"Obsequious," Jose says. "Want me to run that through spell-check for you?"
I was more comfortable with the way players used to be: boorish, egotistical, cynical. They showed up for union meetings in stretch limos. They visited the White House without wearing ties. I like to know which way the wind is blowing; it will help me gauge the trajectory if Vince Coleman throws another firecracker. But if players are serious about rehabilitating their image, they should look at former Toronto Blue Jay and current Oakland As pitcher Dave Stewart. During the 1993 American League Championship Series, Stewart handed out turkey dinners on Canadian Thanksgiving Day at a homeless shelter—and he kicked out the television crews trying to film his kindness. And last October, with the season aborted because of the strike, with no hope that he would remain with the Blue Jays, Stewart was back handing out food at that shelter. If a player wants to "give back," let him do community service this year. And next year. And the next.
I also liked the owners better when their greed wasn't camouflaged by this sudden outbreak of respect for their customers. Of course if the owners really wanted to keep the price of going to baseball games reasonable, they would refrain from asking taxpayers to build new stadiums for them. The owners hate the players' arbitration system, but they play a variation of the same game for even higher stakes: Well, if that other team got (fill in the blank: a new ballpark, a sweetheart lease, more luxury boxes), I need one too. The owners fired the commissioner, provoked the strike and were prepared to pawn off the loopy idea of replacement players as major league baseball. For the custodians of the game, a winning team has become little more than a marketing tool. The owners owe us something more than cheaper seats.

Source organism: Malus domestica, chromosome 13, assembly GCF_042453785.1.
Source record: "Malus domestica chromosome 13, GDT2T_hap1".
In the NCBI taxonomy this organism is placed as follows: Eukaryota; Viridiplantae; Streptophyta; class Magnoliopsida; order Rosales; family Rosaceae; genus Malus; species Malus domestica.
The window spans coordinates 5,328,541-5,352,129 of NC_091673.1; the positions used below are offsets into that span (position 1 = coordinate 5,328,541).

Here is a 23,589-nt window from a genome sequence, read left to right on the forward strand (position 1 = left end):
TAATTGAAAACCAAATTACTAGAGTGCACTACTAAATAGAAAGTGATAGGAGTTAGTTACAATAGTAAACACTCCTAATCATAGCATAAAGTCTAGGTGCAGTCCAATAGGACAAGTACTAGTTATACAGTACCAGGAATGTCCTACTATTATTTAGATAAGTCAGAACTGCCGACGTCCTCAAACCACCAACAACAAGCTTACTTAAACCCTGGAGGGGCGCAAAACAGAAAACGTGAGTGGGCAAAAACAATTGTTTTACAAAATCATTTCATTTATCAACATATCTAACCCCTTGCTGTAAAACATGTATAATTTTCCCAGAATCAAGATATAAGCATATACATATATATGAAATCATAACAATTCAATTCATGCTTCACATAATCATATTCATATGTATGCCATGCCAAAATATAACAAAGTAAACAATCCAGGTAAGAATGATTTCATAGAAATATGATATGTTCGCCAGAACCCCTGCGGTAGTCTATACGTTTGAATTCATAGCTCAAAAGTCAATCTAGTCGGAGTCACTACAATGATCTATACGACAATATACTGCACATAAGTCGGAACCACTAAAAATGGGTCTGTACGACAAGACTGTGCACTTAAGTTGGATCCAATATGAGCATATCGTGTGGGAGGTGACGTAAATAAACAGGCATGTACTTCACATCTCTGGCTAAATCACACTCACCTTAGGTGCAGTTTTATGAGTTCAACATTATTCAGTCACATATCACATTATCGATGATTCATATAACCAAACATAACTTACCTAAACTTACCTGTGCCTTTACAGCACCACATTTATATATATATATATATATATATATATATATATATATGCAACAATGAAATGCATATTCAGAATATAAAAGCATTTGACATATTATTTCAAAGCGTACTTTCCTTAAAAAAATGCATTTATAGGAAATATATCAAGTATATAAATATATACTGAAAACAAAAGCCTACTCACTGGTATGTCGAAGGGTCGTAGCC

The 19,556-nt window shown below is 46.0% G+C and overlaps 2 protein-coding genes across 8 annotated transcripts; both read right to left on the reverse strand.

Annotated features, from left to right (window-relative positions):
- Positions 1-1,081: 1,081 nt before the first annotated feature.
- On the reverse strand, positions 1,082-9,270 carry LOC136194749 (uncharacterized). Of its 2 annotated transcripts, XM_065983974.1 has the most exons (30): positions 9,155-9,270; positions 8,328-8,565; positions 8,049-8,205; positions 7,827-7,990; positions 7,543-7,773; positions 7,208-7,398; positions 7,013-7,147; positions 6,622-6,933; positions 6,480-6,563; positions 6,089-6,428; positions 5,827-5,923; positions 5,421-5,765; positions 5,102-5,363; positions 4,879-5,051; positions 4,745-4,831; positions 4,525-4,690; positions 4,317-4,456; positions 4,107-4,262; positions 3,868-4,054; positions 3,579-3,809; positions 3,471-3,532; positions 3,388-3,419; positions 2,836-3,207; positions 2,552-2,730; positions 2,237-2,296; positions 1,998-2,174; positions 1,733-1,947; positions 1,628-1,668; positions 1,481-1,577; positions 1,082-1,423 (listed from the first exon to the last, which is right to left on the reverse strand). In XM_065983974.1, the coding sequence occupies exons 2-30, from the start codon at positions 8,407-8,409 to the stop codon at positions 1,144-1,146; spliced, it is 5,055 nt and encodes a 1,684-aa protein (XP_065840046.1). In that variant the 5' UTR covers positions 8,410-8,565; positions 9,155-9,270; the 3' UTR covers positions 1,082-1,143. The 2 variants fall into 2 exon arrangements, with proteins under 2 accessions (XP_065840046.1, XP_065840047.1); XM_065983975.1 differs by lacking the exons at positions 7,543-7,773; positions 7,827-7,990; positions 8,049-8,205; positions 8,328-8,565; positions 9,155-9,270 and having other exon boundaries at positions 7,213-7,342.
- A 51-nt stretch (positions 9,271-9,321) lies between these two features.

Still, I admire the gamble baseball is taking with its new servility. For every gimmick intended to placate alienated fans, the question is, What took so long? Baseball might mesmerize some fans by its conversion to decency, but it's simply reminding the rest of us how long we've been played for saps.
Fans notice. Three men in T-shirts emblazoned with the word GREED scattered one-dollar bills on the field at the New York Met home opener. In Pittsburgh fans threw little plastic tubes containing Pirate flags on the field. At Wrigley Field they hurled refrigerator magnets. The first pitch hasn't cured everything.
"Maybe I can baby-sit for you?" Jose asks.
"Sure. The pay is $1.50 an hour, there are Cokes in the fridge and, please, don't bring Madonna."
"When will you be back?"
"Whenever the owners and players stop toadying and negotiate a settlement."